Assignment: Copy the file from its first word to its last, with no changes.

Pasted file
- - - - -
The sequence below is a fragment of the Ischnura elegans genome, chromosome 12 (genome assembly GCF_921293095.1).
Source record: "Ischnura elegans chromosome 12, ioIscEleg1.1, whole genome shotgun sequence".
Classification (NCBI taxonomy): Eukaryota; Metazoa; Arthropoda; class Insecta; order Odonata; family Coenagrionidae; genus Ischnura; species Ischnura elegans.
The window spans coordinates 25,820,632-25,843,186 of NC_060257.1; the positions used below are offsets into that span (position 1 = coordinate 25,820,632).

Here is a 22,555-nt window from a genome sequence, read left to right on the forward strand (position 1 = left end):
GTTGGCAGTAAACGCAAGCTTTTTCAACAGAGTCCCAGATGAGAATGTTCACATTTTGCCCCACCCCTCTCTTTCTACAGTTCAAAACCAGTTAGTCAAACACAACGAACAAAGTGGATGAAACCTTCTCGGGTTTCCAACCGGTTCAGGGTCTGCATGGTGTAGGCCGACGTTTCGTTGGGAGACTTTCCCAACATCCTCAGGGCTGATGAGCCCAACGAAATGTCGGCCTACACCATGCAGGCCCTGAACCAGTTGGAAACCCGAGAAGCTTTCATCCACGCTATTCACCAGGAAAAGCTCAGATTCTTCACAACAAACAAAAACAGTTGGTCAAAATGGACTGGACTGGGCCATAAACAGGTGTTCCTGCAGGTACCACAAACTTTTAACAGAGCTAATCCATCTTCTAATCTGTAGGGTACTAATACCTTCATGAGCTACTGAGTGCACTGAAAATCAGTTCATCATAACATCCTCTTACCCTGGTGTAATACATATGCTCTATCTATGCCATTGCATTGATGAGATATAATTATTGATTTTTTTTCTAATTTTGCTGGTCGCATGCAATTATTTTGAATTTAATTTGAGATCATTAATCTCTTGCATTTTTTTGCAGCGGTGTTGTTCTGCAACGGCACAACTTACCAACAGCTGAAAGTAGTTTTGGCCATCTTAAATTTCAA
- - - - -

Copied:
The sequence below is a fragment of the Ischnura elegans genome, chromosome 12 (genome assembly GCF_921293095.1).
Source record: "Ischnura elegans chromosome 12, ioIscEleg1.1, whole genome shotgun sequence".
Classification (NCBI taxonomy): Eukaryota; Metazoa; Arthropoda; class Insecta; order Odonata; family Coenagrionidae; genus Ischnura; species Ischnura elegans.
The window spans coordinates 25,820,632-25,843,186 of NC_060257.1; the positions used below are offsets into that span (position 1 = coordinate 25,820,632).

Here is a 22,555-nt window from a genome sequence, read left to right on the forward strand (position 1 = left end):
GTTGGCAGTAAACGCAAGCTTTTTCAACAGAGTCCCAGATGAGAATGTTCACATTTTGCCCCACCCCTCTCTTTCTACAGTTCAAAACCAGTTAGTCAAACACAACGAACAAAGTGGATGAAACCTTCTCGGGTTTCCAACCGGTTCAGGGTCTGCATGGTGTAGGCCGACGTTTCGTTGGGAGACTTTCCCAACATCCTCAGGGCTGATGAGCCCAACGAAATGTCGGCCTACACCATGCAGGCCCTGAACCAGTTGGAAACCCGAGAAGCTTTCATCCACGCTATTCACCAGGAAAAGCTCAGATTCTTCACAACAAACAAAAACAGTTGGTCAAAATGGACTGGACTGGGCCATAAACAGGTGTTCCTGCAGGTACCACAAACTTTTAACAGAGCTAATCCATCTTCTAATCTGTAGGGTACTAATACCTTCATGAGCTACTGAGTGCACTGAAAATCAGTTCATCATAACATCCTCTTACCCTGGTGTAATACATATGCTCTATCTATGCCATTGCATTGATGAGATATAATTATTGATTTTTTTTCTAATTTTGCTGGTCGCATGCAATTATTTTGAATTTAATTTGAGATCATTAATCTCTTGCATTTTTTTGCAGCGGTGTTGTTCTGCAACGGCACAACTTACCAACAGCTGAAAGTAGTTTTGGCCATCTTAAATTTCAA